* Wants Ali promoted to General
By Damilola Oyedele in Abuja
The House of Representatives has called on President Muhammadu Buhari and authorities of the Nigerian Army to bestow the posthumous rank of one star General on Lt. Col. Mohamed Abu Ali, who was killed in an attack by Boko Haram last week.
The House also recommended that the six slain soldiers who were killed alongside Ali, be posthumously promoted to the next rank.
The lawmakers made the recommendations at plenary on Tuesday following the adoption of the prayers of a motion sponsored as a matter of urgent public importance by Hon. Abdussamad Dasuki (Sokoto APC) who also urged that a national monument be named after the late officer.
Other recommendations included employment for the spouses of the late personnel, full educational scholarship for their children, and timely disbursement of all benefits accruable to their families.
Dasuki described the death of Ali as an unfortunate incident which is capable of demoralising other troops and arming their killers with a strong tool of derisory propaganda.
“Having paid the highest price payable in defence of one’s nation, the question that has come to haunt us is a befitting way to immortalise such valour. This is so because no number of tributes or financial pledges are enough recognition of the efforts of these fallen patriots,” Dasuki said.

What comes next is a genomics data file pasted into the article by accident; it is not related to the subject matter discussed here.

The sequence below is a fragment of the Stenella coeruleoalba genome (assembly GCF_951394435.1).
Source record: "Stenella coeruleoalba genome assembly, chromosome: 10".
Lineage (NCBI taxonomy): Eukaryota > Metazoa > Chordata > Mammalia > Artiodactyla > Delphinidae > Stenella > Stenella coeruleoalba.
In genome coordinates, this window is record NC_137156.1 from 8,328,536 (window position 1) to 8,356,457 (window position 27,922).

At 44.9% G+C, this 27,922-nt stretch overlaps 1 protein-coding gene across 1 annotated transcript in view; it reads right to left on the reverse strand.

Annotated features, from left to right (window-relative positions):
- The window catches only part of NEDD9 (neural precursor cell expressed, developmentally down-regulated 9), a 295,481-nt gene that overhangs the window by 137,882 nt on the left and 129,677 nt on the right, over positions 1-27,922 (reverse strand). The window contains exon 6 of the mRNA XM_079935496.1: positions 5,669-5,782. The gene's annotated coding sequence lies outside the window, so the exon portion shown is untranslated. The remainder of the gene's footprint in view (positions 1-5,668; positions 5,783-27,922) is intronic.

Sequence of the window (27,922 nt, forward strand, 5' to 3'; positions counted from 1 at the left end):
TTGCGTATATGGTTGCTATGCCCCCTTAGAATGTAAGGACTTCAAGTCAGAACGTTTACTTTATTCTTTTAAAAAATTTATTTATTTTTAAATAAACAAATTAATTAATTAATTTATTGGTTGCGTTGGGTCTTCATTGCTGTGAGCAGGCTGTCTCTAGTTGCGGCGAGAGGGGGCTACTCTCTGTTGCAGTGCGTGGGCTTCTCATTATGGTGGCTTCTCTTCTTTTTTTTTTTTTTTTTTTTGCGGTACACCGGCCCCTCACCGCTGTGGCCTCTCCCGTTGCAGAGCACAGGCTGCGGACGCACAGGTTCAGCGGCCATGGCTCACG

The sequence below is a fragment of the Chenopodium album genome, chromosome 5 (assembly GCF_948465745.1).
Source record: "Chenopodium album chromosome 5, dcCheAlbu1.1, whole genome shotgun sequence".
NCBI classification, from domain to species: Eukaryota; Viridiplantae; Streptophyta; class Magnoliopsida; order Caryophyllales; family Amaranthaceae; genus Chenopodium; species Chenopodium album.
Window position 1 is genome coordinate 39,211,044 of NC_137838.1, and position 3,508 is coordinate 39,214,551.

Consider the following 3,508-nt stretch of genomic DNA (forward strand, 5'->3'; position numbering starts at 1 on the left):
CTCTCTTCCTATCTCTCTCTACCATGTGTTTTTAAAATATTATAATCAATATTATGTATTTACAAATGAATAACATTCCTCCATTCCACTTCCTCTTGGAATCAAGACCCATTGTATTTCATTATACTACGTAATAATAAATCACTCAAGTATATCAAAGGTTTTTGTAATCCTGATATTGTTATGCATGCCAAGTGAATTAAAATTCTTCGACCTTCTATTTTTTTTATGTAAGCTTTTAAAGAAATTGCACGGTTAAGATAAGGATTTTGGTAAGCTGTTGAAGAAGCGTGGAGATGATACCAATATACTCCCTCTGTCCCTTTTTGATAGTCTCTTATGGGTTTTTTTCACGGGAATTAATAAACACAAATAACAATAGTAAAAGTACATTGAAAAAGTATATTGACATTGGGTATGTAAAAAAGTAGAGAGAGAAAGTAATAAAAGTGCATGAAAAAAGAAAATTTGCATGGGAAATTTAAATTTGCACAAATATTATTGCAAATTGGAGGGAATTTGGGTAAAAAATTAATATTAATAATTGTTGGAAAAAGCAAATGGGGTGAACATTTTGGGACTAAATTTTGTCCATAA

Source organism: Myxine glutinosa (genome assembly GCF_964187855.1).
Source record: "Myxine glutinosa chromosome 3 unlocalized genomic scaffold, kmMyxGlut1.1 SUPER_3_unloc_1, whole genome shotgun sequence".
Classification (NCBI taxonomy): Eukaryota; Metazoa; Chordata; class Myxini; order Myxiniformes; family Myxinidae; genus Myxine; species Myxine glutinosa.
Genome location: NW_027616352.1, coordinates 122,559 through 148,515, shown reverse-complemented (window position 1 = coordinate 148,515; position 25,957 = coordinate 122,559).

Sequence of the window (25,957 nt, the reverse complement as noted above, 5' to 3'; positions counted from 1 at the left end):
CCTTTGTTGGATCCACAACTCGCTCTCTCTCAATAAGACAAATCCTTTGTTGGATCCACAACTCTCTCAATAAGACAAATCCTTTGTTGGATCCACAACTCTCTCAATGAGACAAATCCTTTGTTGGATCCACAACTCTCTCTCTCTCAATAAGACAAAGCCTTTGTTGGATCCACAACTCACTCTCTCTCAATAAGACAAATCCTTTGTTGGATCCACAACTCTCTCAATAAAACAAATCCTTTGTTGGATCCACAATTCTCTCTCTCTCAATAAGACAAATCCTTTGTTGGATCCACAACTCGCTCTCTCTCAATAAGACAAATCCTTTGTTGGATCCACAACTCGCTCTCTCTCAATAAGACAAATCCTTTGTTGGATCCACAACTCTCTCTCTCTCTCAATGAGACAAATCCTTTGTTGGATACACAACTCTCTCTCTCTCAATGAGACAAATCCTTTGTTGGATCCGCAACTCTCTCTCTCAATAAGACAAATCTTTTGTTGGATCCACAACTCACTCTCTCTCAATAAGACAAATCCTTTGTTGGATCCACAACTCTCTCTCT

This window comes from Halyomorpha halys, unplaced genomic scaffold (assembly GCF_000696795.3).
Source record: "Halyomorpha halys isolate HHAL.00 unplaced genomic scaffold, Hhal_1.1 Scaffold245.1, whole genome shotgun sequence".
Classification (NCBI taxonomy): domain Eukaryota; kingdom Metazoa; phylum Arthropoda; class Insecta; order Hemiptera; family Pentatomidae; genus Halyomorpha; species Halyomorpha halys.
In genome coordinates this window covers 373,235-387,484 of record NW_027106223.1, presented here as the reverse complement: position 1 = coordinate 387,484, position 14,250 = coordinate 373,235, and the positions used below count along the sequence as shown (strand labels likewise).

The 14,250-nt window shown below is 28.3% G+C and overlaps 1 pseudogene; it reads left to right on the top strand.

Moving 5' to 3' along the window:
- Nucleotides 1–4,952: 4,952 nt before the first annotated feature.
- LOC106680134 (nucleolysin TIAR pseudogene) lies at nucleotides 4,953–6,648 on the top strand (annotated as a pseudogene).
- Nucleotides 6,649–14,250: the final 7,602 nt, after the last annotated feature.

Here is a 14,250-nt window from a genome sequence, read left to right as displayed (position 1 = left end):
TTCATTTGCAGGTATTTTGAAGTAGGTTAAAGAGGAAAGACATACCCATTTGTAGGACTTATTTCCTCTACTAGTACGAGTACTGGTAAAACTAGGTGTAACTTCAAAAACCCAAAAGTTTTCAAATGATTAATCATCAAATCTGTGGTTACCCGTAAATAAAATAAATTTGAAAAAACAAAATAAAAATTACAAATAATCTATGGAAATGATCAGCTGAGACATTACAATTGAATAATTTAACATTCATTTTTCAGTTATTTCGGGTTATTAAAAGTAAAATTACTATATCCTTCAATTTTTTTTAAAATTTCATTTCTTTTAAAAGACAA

“And this has to be done not only to inspire others to be dedicated and patriotic, but to send a strong message to their killers that indeed their sacrifices are acknowledged and appreciated by the State, in a bid to forestall any derisory propaganda from them,” he added.
Dasuki, who disclosed that he had known the late officer from their time in the Nigerian Defence Academy, said Ali had displayed exemplary traits as a cadet.
“I was not surprised to see him serving the nation with same diligence,” the lawmaker added.
Hon. Nkeiruka Onyejeocha (Abia PDP) contributing to the debate, lamented that many military personnel have died in the battle against Boko Haram and their families abandoned by military authorities.
“Their wives have a hard time accessing benefits, and are even thrown out of their residences in the barracks,” Onyejeocha said.